Keeping these things in mind, one can see that in the other gospels -- having but a 'general' chronology -- "Passover" refers, not 'specifically' to the eating of the Paschal lamb, but 'generally' to the "whole Paschal week", including the feast of Unleavened Bread, and that the "preparations for the Passover" commenced on the evening (just as the sun was beginning to set) of the 13th, as the 14th was just beginning. This "special preparation of the Passover" as Edersheim calls it is to what Matthew 26:19 (and also Mark 14:16) refers when it reads, "And the disciples did as Jesus had directed them; and they 'prepared' the Passover." In other words, they found and secured a room wherein they could spend the entire Passover week; and they did this as the 14th had just begun, the evening of the 13th.

And again, as Mark 14:12 describes, "And on the first day of Unleavened Bread when the Passover lamb was being sacrificed, his disciples said to him, 'Where do you want us to go and 'prepare' for you to eat the Passover?" The lamb is sacrificed on the 14th, near its ending; but the 14th 'begins' as the sun is going down the day before! As the sun is going down at the close of the 13th, it is turning into the 14th -- in other words, it is becoming "the first day of (the feast of) Unleavened Bread, (that is,) when the Passover lamb (was to be) sacrificed."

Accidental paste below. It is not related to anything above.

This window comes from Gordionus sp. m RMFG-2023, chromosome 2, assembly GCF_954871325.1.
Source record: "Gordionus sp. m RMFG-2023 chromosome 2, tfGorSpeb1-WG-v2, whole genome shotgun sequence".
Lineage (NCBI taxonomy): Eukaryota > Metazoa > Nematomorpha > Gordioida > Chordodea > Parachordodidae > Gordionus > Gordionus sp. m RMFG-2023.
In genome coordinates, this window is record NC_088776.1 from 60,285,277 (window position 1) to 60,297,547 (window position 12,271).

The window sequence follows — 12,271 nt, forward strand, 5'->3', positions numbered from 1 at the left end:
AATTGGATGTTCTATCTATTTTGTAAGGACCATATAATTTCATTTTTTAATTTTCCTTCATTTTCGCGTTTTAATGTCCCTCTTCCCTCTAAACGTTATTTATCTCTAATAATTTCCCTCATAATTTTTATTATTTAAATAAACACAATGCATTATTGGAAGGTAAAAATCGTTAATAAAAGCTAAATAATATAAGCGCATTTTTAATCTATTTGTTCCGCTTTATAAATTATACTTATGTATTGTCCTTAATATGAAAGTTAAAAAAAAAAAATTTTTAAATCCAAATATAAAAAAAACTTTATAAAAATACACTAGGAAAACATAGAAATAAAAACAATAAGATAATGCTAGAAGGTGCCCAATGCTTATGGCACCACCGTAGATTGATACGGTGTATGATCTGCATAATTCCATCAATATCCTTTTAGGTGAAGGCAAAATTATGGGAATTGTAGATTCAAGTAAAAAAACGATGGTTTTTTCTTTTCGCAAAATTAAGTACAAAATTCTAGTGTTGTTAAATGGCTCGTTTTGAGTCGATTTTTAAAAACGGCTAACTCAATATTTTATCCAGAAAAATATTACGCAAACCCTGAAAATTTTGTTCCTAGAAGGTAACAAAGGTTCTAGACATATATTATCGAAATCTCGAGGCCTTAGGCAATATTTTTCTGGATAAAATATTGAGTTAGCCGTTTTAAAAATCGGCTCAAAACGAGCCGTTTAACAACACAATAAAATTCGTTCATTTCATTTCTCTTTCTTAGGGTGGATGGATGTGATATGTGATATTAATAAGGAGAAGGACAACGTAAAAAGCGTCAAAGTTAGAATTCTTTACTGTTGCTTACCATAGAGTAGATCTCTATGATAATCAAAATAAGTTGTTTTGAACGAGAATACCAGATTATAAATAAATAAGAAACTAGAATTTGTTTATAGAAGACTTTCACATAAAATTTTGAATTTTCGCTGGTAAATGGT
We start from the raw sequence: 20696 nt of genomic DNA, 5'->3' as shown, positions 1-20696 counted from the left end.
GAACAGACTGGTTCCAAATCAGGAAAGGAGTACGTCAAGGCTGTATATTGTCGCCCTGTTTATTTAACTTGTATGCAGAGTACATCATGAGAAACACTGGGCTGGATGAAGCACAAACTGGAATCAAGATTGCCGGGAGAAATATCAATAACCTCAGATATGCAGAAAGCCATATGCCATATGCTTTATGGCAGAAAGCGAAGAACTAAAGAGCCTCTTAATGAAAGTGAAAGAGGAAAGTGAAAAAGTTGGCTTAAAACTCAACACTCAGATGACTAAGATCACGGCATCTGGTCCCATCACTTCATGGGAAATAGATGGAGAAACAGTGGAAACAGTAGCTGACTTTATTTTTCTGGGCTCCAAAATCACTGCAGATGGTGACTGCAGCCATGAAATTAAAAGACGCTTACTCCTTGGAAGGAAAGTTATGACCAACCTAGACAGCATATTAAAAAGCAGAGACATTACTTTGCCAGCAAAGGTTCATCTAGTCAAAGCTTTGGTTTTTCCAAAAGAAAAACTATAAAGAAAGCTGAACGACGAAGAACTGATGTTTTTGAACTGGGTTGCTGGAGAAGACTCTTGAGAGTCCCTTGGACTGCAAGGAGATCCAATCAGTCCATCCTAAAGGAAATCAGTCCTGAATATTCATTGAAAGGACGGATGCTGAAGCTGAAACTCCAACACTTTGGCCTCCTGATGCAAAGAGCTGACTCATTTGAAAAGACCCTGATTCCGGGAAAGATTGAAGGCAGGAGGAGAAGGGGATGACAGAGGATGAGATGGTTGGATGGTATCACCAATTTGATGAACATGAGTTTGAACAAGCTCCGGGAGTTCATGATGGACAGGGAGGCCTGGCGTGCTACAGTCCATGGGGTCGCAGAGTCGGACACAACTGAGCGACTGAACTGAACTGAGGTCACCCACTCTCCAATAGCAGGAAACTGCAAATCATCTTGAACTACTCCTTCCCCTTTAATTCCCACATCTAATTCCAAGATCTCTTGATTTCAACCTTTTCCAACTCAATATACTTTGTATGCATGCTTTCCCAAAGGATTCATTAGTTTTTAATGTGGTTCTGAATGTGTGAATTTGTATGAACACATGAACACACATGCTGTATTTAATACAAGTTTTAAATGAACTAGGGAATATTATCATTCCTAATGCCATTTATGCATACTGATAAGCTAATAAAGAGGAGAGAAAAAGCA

In our non-Jewish culture, we think of the evening meal as being eaten at the 'end' of a day; but in the Jewish culture, eating the 'evening meal' is always the 'very first thing' one does as each new day 'begins'!

So what was the occasion then of Jesus gathering in the "upper room" to eat a meal on the close of the 13th, as the 14th was beginning? To conduct the ceremonial search for the leaven, and to "cast (it) out": "...the head of the house was to search with a [lamp] all places were leaven was usually kept, and to put what of it he found in the house in a safe place, when no portion could be carried away by accident..." (Edersheim, "The Temple...", pg. 172).